Of all the events inside and outside of the school system, though, the classmates and the friends will be remembered above all else.
Hall described the Class of 2004 as "united" and having a "pretty good brother-sister love."
While many of her classmates have caught "senioritis," Hall said she has yet to do that in the waning moments of her last year.
"I haven't started counting (the days to graduation)," she said. "I'm going to be really sad leaving my family and friends."
Homecoming, football games and the senior bonfire highlighted the year for Joyner.
"The most difficult thing is graduating," Joyner said, explaining that it will be hard leaving her family.
When the senior section of students at the homecoming started "just going crazy," it hit her that friendships she forged and fostered during her four years could soon come to an end with graduation approaching.
Graduation, the culmination of a high school career, will be bitter sweet, Joyner said.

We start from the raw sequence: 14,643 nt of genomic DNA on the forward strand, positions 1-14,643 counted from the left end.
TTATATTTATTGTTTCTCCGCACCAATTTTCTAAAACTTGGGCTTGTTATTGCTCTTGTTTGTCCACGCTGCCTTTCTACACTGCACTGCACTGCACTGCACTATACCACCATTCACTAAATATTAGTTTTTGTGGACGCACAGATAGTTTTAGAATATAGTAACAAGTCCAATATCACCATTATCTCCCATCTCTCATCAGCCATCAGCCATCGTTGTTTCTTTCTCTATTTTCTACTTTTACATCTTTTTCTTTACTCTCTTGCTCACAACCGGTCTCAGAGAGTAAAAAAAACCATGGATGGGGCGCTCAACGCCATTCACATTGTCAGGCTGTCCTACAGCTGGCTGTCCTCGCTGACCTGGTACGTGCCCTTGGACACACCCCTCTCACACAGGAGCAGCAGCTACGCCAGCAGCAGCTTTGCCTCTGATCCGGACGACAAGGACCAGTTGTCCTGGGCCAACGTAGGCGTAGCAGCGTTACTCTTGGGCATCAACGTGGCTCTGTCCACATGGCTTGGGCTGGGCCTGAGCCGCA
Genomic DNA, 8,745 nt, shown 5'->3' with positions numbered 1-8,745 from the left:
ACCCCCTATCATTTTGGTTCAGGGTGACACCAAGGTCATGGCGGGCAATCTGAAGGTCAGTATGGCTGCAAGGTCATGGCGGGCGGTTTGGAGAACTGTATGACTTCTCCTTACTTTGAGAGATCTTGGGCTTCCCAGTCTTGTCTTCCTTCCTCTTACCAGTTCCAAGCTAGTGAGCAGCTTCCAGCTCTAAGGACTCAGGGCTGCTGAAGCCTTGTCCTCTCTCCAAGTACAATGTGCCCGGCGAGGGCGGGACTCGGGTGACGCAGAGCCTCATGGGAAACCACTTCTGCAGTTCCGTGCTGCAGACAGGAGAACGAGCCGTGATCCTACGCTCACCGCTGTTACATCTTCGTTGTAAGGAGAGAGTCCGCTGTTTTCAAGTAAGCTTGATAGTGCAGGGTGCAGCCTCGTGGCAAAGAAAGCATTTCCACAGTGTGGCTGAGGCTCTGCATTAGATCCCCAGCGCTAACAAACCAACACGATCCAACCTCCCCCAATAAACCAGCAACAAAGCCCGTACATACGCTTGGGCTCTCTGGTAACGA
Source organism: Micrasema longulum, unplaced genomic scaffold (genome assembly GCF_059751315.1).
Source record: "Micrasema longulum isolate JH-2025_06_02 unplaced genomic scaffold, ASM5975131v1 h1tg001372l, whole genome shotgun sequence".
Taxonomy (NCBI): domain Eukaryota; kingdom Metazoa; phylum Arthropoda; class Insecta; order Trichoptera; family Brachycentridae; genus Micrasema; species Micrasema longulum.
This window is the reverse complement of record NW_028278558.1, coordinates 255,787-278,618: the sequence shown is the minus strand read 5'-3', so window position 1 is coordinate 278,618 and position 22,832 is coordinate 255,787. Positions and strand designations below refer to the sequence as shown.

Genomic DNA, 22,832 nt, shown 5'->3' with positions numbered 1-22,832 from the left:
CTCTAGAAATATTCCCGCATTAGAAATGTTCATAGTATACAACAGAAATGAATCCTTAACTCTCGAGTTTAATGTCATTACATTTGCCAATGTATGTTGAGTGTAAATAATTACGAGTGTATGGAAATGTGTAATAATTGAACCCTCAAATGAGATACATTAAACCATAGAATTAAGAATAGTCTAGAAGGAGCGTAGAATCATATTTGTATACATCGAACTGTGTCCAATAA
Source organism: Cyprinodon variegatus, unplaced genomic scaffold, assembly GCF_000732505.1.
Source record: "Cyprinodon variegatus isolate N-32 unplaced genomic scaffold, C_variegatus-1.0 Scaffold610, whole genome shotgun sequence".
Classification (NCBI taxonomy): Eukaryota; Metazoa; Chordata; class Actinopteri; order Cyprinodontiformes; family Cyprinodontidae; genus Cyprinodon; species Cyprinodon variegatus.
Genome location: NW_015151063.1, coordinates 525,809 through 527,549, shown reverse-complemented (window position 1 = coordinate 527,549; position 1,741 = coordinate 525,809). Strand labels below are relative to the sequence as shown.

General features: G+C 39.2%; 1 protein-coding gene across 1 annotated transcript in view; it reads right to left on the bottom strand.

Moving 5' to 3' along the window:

"I'm scared," she said still with a smile on her face. "I'm being pushed off by myself. It's just a step we have to take. I'm in high school trying to do high school things. I don't want to rush it."
Savoring a year of lasts, Jung said he will remember the friendships and his time with the Jonesboro High swim team.
Looking back over his final year, Jung recounted his memories fondly, but sadly noted his senior year is a year of lasts, "just the last time to do everything."
The Jonesboro High swim team captain is taking his final lap and finding that class time is stretching out and school days are getting longer since spring break. Excited to graduate, yet sad to be leaving, Jung is growing anxious.
"A lot of these people I'll never see again or at least not for a long time," he said.
Bound for Georgia Southern, Jung said he will study finance and marketing with an emphasis in real estate.
The people are making Pough's last year memorable as well.
"We'll probably lose contact with a lot of them after this year," the Morrow High School senior said.
Senior year has given Jayelyn Livingston, a Morrow senior, a taste of what college will be like.
Livingston, who is in the honors and gifted program, loaded up on advanced placement classes in her senior year.
"I guess it gave me an idea of what I would be looking forward to in Xavier (University)," she said. She plans to study pre-medicine at Xavier in the fall.
The Class of 2004 has upped the bar for the Class of 2005. It will be one of the biggest graduating classes with the addition of a senior class at Mundy's Mill High School.